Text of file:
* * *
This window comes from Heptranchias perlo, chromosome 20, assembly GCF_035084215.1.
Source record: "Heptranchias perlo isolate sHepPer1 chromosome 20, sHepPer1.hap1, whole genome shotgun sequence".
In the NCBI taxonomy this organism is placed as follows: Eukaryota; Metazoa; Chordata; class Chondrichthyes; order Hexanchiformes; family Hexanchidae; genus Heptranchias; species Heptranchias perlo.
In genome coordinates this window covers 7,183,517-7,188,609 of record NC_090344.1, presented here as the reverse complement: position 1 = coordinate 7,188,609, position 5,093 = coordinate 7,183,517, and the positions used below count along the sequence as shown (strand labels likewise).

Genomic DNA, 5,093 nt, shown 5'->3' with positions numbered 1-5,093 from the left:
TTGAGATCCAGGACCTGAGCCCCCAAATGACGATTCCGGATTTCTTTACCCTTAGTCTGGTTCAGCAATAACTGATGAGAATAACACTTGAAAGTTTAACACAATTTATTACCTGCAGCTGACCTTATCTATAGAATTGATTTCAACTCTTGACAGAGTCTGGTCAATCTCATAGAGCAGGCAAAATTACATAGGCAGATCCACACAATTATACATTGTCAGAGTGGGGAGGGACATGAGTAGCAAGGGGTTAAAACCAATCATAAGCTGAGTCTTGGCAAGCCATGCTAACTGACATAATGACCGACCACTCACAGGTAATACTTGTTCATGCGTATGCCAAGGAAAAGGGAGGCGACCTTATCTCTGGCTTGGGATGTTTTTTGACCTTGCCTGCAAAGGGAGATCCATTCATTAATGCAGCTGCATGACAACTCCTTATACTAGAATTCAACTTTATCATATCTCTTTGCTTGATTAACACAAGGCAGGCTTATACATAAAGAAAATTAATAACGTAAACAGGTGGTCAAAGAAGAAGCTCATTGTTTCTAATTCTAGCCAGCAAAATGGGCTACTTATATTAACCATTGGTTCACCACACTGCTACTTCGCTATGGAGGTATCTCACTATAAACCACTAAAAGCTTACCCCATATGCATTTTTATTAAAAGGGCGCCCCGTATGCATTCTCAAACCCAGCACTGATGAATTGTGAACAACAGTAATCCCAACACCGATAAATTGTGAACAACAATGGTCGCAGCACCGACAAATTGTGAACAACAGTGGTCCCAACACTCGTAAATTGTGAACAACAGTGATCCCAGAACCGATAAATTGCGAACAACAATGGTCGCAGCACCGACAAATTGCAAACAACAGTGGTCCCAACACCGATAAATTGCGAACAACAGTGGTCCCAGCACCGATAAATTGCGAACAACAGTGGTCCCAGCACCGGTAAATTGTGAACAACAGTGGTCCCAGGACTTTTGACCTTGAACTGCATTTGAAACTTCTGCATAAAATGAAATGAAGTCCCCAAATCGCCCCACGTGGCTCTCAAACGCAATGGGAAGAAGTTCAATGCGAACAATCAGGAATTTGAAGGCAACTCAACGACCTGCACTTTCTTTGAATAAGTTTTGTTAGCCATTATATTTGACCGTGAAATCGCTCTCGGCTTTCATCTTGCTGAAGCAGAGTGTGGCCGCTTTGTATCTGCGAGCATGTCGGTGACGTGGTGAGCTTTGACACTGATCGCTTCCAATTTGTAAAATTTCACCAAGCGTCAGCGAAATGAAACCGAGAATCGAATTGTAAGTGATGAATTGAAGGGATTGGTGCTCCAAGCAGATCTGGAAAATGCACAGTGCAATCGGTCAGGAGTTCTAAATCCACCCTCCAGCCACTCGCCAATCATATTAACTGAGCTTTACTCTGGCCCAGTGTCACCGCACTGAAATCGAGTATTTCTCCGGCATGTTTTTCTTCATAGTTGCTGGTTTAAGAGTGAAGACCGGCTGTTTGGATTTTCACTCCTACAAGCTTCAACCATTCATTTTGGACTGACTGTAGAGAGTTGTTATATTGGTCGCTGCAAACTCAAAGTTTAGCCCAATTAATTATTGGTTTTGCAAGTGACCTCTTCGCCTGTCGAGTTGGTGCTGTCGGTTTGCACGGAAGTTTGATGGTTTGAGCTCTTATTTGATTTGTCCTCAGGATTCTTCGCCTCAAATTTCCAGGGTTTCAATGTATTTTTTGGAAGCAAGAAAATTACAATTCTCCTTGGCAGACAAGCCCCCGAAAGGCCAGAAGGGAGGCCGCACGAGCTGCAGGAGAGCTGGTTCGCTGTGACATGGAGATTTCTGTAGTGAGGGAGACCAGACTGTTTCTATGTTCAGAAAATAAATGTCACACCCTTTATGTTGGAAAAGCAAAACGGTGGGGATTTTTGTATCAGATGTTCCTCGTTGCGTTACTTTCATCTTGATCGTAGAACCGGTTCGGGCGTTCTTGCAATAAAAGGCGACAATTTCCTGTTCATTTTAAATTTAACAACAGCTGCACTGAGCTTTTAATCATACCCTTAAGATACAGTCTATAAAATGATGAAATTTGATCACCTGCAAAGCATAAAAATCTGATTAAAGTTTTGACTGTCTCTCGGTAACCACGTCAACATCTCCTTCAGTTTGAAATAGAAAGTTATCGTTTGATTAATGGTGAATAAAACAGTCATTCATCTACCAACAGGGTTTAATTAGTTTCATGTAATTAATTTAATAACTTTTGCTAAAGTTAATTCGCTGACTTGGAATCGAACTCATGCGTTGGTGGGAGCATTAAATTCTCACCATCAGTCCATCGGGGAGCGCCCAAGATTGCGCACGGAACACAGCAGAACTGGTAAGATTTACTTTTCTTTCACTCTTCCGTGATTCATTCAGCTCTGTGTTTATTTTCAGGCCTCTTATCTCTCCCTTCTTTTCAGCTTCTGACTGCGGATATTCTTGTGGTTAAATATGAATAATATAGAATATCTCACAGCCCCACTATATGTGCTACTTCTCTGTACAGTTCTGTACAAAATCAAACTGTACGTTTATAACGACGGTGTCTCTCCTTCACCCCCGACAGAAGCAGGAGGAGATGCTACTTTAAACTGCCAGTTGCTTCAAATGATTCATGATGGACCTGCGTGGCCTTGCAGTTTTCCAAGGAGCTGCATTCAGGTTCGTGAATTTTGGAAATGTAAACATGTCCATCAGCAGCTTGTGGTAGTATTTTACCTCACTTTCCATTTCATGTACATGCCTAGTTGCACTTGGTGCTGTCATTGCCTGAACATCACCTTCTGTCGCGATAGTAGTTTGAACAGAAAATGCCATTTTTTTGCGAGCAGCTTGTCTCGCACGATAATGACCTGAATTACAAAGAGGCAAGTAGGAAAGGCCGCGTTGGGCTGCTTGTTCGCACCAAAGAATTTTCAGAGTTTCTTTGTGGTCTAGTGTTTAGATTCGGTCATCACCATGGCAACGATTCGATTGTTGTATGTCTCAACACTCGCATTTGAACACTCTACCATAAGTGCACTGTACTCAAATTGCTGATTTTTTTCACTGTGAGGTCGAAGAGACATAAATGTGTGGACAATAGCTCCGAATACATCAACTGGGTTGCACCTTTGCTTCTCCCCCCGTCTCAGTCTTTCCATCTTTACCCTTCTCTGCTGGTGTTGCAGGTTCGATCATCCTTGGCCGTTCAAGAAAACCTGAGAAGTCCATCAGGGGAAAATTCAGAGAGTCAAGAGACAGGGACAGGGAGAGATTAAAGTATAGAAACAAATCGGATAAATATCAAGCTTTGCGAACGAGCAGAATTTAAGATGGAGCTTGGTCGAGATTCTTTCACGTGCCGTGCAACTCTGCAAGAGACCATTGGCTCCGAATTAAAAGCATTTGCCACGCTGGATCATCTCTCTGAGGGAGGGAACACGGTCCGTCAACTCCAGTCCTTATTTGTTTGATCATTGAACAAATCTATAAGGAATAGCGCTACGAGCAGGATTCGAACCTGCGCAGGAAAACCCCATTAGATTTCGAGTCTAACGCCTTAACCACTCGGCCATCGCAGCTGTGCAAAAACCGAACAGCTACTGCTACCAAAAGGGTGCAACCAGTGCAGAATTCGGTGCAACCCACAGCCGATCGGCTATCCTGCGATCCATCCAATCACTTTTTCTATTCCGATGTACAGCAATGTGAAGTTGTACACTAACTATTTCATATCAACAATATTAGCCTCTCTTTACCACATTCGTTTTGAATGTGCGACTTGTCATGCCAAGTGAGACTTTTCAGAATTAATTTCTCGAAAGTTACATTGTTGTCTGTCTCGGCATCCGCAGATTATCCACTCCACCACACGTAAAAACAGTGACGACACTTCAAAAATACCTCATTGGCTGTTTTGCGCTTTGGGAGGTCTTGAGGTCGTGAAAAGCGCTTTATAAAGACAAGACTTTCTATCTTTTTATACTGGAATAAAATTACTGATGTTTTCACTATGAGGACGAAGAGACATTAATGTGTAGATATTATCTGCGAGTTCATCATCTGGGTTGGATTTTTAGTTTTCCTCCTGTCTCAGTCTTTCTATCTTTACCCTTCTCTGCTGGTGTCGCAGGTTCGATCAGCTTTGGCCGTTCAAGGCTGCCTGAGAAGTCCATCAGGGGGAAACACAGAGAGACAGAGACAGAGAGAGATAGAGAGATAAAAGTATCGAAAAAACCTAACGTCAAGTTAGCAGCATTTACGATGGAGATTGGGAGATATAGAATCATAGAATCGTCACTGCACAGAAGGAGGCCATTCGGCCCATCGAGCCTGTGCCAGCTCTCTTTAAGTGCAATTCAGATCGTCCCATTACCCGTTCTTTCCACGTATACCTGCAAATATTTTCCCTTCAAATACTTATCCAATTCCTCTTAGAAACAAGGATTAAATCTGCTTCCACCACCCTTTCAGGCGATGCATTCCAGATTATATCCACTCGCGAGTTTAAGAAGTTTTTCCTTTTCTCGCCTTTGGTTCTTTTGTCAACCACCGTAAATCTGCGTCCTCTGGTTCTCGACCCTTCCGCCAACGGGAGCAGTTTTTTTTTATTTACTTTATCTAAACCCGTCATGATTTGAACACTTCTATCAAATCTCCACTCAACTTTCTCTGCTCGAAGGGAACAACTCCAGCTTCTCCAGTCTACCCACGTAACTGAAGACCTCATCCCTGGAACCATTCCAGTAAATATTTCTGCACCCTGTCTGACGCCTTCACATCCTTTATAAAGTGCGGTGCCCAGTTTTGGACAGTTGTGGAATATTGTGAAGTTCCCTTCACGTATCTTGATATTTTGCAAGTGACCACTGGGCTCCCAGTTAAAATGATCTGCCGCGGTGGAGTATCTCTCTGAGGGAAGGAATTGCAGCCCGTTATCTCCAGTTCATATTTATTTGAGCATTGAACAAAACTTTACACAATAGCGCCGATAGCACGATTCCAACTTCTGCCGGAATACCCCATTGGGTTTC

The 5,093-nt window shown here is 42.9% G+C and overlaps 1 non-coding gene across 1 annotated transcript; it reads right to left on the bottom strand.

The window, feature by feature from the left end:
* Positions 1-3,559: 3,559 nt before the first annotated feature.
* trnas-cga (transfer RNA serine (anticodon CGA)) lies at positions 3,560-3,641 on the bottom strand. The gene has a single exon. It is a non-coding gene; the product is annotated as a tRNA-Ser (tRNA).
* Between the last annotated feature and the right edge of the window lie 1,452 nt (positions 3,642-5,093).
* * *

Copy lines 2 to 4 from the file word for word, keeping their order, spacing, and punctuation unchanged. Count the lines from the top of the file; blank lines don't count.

Source record: "Heptranchias perlo isolate sHepPer1 chromosome 20, sHepPer1.hap1, whole genome shotgun sequence".
In the NCBI taxonomy this organism is placed as follows: Eukaryota; Metazoa; Chordata; class Chondrichthyes; order Hexanchiformes; family Hexanchidae; genus Heptranchias; species Heptranchias perlo.
In genome coordinates this window covers 7,183,517-7,188,609 of record NC_090344.1, presented here as the reverse complement: position 1 = coordinate 7,188,609, position 5,093 = coordinate 7,183,517, and the positions used below count along the sequence as shown (strand labels likewise).